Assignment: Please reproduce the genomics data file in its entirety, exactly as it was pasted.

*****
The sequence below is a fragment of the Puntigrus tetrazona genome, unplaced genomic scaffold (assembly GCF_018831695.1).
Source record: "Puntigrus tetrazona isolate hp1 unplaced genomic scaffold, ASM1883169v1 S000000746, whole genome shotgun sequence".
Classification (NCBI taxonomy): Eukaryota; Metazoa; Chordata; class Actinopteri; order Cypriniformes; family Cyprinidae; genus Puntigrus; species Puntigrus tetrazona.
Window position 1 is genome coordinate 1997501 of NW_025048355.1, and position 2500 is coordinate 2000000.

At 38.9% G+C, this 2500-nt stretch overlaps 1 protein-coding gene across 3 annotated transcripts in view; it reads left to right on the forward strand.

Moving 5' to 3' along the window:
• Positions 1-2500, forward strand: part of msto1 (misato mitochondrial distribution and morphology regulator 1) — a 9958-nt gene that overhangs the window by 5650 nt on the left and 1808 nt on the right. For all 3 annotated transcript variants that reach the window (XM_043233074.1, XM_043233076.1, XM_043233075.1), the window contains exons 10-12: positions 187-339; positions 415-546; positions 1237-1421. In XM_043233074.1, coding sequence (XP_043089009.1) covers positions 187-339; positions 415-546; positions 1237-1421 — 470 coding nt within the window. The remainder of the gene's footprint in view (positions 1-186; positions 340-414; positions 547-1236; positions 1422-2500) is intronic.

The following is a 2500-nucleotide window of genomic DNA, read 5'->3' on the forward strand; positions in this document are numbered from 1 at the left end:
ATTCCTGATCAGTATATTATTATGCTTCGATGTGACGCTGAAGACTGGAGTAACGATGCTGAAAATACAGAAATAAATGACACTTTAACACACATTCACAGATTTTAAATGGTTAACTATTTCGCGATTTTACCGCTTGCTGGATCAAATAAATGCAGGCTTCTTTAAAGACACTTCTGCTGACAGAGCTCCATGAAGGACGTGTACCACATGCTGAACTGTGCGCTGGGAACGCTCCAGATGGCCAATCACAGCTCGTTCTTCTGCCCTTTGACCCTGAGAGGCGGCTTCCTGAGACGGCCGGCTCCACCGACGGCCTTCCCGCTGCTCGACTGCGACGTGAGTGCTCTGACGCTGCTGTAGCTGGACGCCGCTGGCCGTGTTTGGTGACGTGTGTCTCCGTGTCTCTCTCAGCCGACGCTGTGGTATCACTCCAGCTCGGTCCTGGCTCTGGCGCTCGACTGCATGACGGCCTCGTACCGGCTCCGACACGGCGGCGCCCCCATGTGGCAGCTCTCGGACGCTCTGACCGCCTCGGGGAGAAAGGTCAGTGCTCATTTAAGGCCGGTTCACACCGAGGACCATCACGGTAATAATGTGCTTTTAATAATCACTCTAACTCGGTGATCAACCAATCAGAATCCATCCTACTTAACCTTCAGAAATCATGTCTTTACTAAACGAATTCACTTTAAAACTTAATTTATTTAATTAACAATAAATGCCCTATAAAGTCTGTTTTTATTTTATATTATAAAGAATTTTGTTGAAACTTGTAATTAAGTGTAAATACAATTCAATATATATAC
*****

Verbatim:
The sequence below is a fragment of the Puntigrus tetrazona genome, unplaced genomic scaffold (assembly GCF_018831695.1).
Source record: "Puntigrus tetrazona isolate hp1 unplaced genomic scaffold, ASM1883169v1 S000000746, whole genome shotgun sequence".
Classification (NCBI taxonomy): Eukaryota; Metazoa; Chordata; class Actinopteri; order Cypriniformes; family Cyprinidae; genus Puntigrus; species Puntigrus tetrazona.
Window position 1 is genome coordinate 1997501 of NW_025048355.1, and position 2500 is coordinate 2000000.

At 38.9% G+C, this 2500-nt stretch overlaps 1 protein-coding gene across 3 annotated transcripts in view; it reads left to right on the forward strand.

Moving 5' to 3' along the window:
• Positions 1-2500, forward strand: part of msto1 (misato mitochondrial distribution and morphology regulator 1) — a 9958-nt gene that overhangs the window by 5650 nt on the left and 1808 nt on the right. For all 3 annotated transcript variants that reach the window (XM_043233074.1, XM_043233076.1, XM_043233075.1), the window contains exons 10-12: positions 187-339; positions 415-546; positions 1237-1421. In XM_043233074.1, coding sequence (XP_043089009.1) covers positions 187-339; positions 415-546; positions 1237-1421 — 470 coding nt within the window. The remainder of the gene's footprint in view (positions 1-186; positions 340-414; positions 547-1236; positions 1422-2500) is intronic.

The following is a 2500-nucleotide window of genomic DNA, read 5'->3' on the forward strand; positions in this document are numbered from 1 at the left end:
ATTCCTGATCAGTATATTATTATGCTTCGATGTGACGCTGAAGACTGGAGTAACGATGCTGAAAATACAGAAATAAATGACACTTTAACACACATTCACAGATTTTAAATGGTTAACTATTTCGCGATTTTACCGCTTGCTGGATCAAATAAATGCAGGCTTCTTTAAAGACACTTCTGCTGACAGAGCTCCATGAAGGACGTGTACCACATGCTGAACTGTGCGCTGGGAACGCTCCAGATGGCCAATCACAGCTCGTTCTTCTGCCCTTTGACCCTGAGAGGCGGCTTCCTGAGACGGCCGGCTCCACCGACGGCCTTCCCGCTGCTCGACTGCGACGTGAGTGCTCTGACGCTGCTGTAGCTGGACGCCGCTGGCCGTGTTTGGTGACGTGTGTCTCCGTGTCTCTCTCAGCCGACGCTGTGGTATCACTCCAGCTCGGTCCTGGCTCTGGCGCTCGACTGCATGACGGCCTCGTACCGGCTCCGACACGGCGGCGCCCCCATGTGGCAGCTCTCGGACGCTCTGACCGCCTCGGGGAGAAAGGTCAGTGCTCATTTAAGGCCGGTTCACACCGAGGACCATCACGGTAATAATGTGCTTTTAATAATCACTCTAACTCGGTGATCAACCAATCAGAATCCATCCTACTTAACCTTCAGAAATCATGTCTTTACTAAACGAATTCACTTTAAAACTTAATTTATTTAATTAACAATAAATGCCCTATAAAGTCTGTTTTTATTTTATATTATAAAGAATTTTGTTGAAACTTGTAATTAAGTGTAAATACAATTCAATATATATAC